Feng Shui Guidelines for Storage Spaces
By Stephanie Roberts
Professional organizers and helpful-hint sources often recommend
storage solutions such as shelves above doors and in corners, hooks on the backs
of doors, and peg-board or tools and small appliances. They are masters at
maximizing every square inch of a closet with bins, baskets, shelf dividers, and
multiple hanging rods. What they don't realize is that, from a feng shui
perspective, these techniques can cause as many problems as they solve.
For good feng shui, it's important to leave some of your storage
space unused, for doors to open all the way, and to aim for visual simplicity.
As you work toward achieving the organizer's dream of a place for everything and
everything in its place, keep these guidelines in mind:
- Spaces that are completely full block the flow of "chi" (vital
energy) into your home and your life. Full file drawers block the flow of new
business; full bookcases block the flow of new information and knowledge; a full
bedroom closet can block your ability to attract a new relationship, and so on.
Wherever possible, keep 20-25% of your storage areas available for new ideas,
relationships, and opportunities to flow your way.
- Storage units hung from the ceiling create oppressive energy
that presses down on whatever is underneath them. Anything stored overhead can
contribute to feelings of depression, anxiety, and overwhelm. A pot rack hanging
over the stove is considered especially bad because it "weighs down" your
- Shelves over a door, or on a wall beside your bed or desk have
a similar oppressive effect, and can lead to headaches, poor sleep, lack of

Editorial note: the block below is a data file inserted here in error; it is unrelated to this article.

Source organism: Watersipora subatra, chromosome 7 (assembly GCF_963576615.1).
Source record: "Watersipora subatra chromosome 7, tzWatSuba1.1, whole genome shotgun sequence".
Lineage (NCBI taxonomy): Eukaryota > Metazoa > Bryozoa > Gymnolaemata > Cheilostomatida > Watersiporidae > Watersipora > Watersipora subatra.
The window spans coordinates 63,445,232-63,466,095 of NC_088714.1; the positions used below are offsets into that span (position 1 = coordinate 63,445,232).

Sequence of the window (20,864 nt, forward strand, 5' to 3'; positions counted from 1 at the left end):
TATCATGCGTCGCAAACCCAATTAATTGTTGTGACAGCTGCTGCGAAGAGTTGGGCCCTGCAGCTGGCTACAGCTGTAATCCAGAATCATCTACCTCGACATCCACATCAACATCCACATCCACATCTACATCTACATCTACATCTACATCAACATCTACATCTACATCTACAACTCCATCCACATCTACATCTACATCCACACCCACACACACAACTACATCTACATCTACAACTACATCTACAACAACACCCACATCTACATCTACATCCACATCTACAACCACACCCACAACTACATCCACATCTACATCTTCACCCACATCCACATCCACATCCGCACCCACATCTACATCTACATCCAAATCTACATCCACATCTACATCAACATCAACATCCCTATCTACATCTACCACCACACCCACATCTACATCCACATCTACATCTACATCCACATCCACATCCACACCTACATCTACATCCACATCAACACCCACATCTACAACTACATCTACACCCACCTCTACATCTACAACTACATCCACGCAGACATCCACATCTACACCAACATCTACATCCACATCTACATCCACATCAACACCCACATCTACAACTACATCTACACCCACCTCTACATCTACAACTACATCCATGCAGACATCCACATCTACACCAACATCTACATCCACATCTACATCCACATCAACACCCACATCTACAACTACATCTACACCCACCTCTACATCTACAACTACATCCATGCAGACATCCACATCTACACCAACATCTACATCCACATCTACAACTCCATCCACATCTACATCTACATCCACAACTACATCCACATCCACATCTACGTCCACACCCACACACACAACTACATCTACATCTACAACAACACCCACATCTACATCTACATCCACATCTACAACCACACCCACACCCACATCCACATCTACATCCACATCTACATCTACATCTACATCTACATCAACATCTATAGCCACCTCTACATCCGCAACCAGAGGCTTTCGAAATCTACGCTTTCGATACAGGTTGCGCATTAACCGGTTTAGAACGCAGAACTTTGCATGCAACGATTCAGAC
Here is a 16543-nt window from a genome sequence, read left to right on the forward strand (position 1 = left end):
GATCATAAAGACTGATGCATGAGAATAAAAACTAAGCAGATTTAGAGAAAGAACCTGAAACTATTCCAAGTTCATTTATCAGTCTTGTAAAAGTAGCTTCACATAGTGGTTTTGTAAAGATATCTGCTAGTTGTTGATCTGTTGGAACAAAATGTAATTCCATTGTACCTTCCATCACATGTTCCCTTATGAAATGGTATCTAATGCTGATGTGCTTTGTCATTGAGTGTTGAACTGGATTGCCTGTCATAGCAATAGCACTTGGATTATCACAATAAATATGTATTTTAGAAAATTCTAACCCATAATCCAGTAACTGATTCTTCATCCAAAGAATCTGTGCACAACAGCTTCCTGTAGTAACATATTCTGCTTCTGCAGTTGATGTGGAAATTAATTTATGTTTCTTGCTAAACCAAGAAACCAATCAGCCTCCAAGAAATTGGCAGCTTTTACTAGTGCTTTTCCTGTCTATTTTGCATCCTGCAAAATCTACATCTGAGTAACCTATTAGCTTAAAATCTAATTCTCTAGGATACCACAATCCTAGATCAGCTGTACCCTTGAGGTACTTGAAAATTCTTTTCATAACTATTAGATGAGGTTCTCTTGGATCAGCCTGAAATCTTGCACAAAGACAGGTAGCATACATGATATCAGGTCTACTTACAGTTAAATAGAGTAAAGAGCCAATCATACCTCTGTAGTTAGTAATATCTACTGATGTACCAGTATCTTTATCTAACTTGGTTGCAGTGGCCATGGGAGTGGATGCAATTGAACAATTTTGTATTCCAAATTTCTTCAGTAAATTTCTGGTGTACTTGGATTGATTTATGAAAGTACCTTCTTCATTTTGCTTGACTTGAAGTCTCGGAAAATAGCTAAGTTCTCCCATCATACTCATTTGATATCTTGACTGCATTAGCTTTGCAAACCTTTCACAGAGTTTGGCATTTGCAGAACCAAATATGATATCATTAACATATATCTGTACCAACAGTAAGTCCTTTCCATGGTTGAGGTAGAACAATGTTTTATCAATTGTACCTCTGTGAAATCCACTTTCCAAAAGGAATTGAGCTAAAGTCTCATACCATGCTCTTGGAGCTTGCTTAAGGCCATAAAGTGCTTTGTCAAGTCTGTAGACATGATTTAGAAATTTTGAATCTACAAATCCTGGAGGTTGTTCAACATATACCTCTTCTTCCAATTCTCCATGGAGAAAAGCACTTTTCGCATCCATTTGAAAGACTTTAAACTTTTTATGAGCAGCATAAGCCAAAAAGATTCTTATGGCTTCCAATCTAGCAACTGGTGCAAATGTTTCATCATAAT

energy, or muddled thinking.
- A hook on the back of the bathroom door is fine if all you
hang on it is a summer-weight robe and PJs. If the hook is piled with three
terry robes and a few extra towels, so the door no longer opens all the way,
that's a feng shui no-no. Never use hooks on the back of the main door to your
home or on bedroom doors; it is essential that these doors open freely and
completely, with nothing stored behind them. (That means removing anything
stored on the floor behind the door as well.)
- Vinyl-coated wire shelves on the inside of a door can be a
good way to keep lots of small items tidy; however, they should only be used on
closet, cabinet, or pantry doors.
- Avoid under-bed storage if you can. If you must use this
space, use it for extra bedding and for soft, seasonal clothing such as
sweaters. Never store any kind of sharp objects, information (books, videos or
DVDs, paperwork), or exercise equipment under the bed; you may have trouble
sleeping or feel exhausted no matter how much rest you get.
- As much as possible, store things where they are accessible
but out of sight. Peg board and open shelving create visual clutter, so limit
these to the garage, workroom, or pantry where they won't affect the energy of
the rest of the house.
- Be thoughtful about how much stuff you display in a room.
Filling the den with knick-knack shelves so hubby can have his entire collection
of sports memorabilia on display creates visual overwhelm. From a feng shui
perspective, it's better to invest in closed storage such as drawers and
cabinets and have only a few treasures on display at a time. Change the
selection every three to six months, and with each rotation you'll rediscover
old favorites. By displaying fewer items at a time, you'll actually enjoy and
appreciate your collection more.
- Another common problem is family photos and snapshots
scattered lavishly throughout every room and wall in the house. Select a dozen
of the best ones, frame them attractively, and create a mini-gallery on one wall
in one room or hallway. Store the rest or put them in albums. (Okay, okay, you
can stick a few on the fridge, too!)
- Aesthetics are as important as functionality in feng shui.
Keeping earrings and small jewelry in an ice-cube tray or egg carton works, but
it's cheap-looking, cheap-feeling, and will drag your energy down every time you
use it. It's okay to be budget-conscious, but appearance counts, too. A small
plastic storage box is more attractive than an ice-cube tray and you can get one
at your local discount, craft, or housewares store for less than three dollars.
They even come in pretty colors so you can choose one to match your bedroom
With these easy guidelines in mind, you can choose storage
solutions that will keep your space tidy and create good feng shui in your
home. For even better results, remember to get rid of clutter before you put
things away. Why waste time and money finding clever storage solutions for
stuff you can do without?